The Australian and New Zealand Association of Theological Studies

Conference theme: ‘Future Theology‘  

July 3-6, Sydney
View more information HERE
and Call for Papers HERE

“Faith and Science across the Ditch”

The conversation between theology and science is still an overlooked, albeit important discussion in an increasingly secular culture dominated by science and technology. Two organisations in Australasia are prominent in advocating for and promoting this dialogue: ISCAST (the Institute for the Study of Christianity in an Age of Science and Technology) and NZCIS (New Zealand Christians in Science). Both organisations are committed to historical Christian faith and to actively promoting constructive conversations between theology and science broadly defined. Hence, they regularly seek conversation partners from theologians, philosophers, historians, educators, scientists, including social scientists, and technologists. 

This stream, coordinated by ISCAST and NZCIS, welcomes papers and panels that engage with issues of science and Christian theology. For detailed information and to submit a paper or a panel proposal, please contact Nicola Hoggard Creegan (NZCIS) at or Doru Costache (ISCAST) at

The future hastens towards us, not only with challenges, but also possibilities and ambiguities: Artificial Intelligence, biotechnology, transhumanism, virtual realities, social and ecological changes, and a throng of ‘posts’: post-pandemic, post-Christendom, post-democracy, post-Western, post-Whiteness, post-orthodoxy—even, some suggest, post-human.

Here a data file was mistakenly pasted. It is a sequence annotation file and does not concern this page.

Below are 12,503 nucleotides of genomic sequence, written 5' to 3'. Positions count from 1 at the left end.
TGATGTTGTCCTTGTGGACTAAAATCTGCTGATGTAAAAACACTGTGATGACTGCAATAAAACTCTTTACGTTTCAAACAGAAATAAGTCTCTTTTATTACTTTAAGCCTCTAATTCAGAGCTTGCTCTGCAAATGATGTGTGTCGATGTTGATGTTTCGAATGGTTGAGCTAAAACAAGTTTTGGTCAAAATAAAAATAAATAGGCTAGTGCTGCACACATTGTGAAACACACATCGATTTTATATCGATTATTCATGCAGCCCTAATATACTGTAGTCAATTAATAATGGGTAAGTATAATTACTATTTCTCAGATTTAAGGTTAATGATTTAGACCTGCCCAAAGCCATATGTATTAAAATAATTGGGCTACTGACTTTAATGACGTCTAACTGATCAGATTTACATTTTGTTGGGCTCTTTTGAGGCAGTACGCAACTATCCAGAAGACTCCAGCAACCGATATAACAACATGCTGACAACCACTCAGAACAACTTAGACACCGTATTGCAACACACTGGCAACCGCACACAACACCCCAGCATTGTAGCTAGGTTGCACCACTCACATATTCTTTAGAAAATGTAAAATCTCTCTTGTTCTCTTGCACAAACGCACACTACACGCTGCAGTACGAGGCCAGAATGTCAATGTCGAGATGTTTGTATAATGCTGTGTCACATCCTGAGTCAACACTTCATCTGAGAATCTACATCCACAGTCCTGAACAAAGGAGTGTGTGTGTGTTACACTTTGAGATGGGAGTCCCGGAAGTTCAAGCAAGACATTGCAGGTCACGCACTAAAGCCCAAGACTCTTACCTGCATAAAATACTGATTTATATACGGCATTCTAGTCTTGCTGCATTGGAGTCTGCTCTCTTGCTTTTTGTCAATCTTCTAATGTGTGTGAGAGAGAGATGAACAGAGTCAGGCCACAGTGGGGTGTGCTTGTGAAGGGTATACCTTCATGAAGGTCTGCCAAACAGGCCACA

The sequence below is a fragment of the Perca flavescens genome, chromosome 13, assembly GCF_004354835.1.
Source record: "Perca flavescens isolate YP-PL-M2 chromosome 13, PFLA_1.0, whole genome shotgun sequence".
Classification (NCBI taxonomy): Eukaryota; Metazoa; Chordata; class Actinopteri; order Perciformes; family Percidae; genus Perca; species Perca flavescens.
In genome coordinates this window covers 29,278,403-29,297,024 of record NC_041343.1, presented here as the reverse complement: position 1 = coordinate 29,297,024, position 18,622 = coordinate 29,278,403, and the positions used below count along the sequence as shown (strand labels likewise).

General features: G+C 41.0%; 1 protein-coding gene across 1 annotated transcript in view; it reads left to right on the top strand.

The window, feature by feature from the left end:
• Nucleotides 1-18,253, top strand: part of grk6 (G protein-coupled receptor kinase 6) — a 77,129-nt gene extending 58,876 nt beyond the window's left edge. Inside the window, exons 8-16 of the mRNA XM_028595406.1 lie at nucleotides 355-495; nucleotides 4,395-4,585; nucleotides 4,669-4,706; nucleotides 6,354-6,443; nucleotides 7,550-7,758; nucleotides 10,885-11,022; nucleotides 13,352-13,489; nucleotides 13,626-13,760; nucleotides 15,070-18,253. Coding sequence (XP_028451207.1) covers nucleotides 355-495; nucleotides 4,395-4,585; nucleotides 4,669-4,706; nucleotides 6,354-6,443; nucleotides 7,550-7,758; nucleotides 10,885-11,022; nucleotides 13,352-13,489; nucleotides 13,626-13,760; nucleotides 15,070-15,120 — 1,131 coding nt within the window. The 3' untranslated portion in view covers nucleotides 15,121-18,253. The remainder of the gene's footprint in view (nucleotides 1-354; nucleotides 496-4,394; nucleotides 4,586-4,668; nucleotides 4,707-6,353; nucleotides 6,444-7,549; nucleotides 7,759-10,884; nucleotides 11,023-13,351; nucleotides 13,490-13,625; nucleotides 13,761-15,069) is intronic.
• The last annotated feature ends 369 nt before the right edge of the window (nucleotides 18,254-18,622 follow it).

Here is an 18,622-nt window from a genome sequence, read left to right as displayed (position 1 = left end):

Christian Scripture and tradition have long provided resources for an orientation toward the future (promise and fulfilment; messianic expectation; resurrection, return, redemption and the renewal of creation). As well as prompting theologies of the future, this orientation also poses the question: what might future theology actually say? What might future biblical scholarship discover, consider, and contribute? And similarly for future practical theology, future ethics, future contextual or constructive theology, future political theology, and even future historical research? What new methods might emerge? What exegetical and doctrinal questions might preoccupy us? What might future pedagogy and formation entail?

The aim of this conference theme is to provoke reflection on what future theology in its various disciplines might say and do, as well as what its future context might look like. While attempts to anticipate the future are inevitably speculative, the likely continuation of current trends and trajectories provides rich material for deliberation; indeed, thinking creatively about ‘future theology’ may even help generate and stimulate that future thinking itself.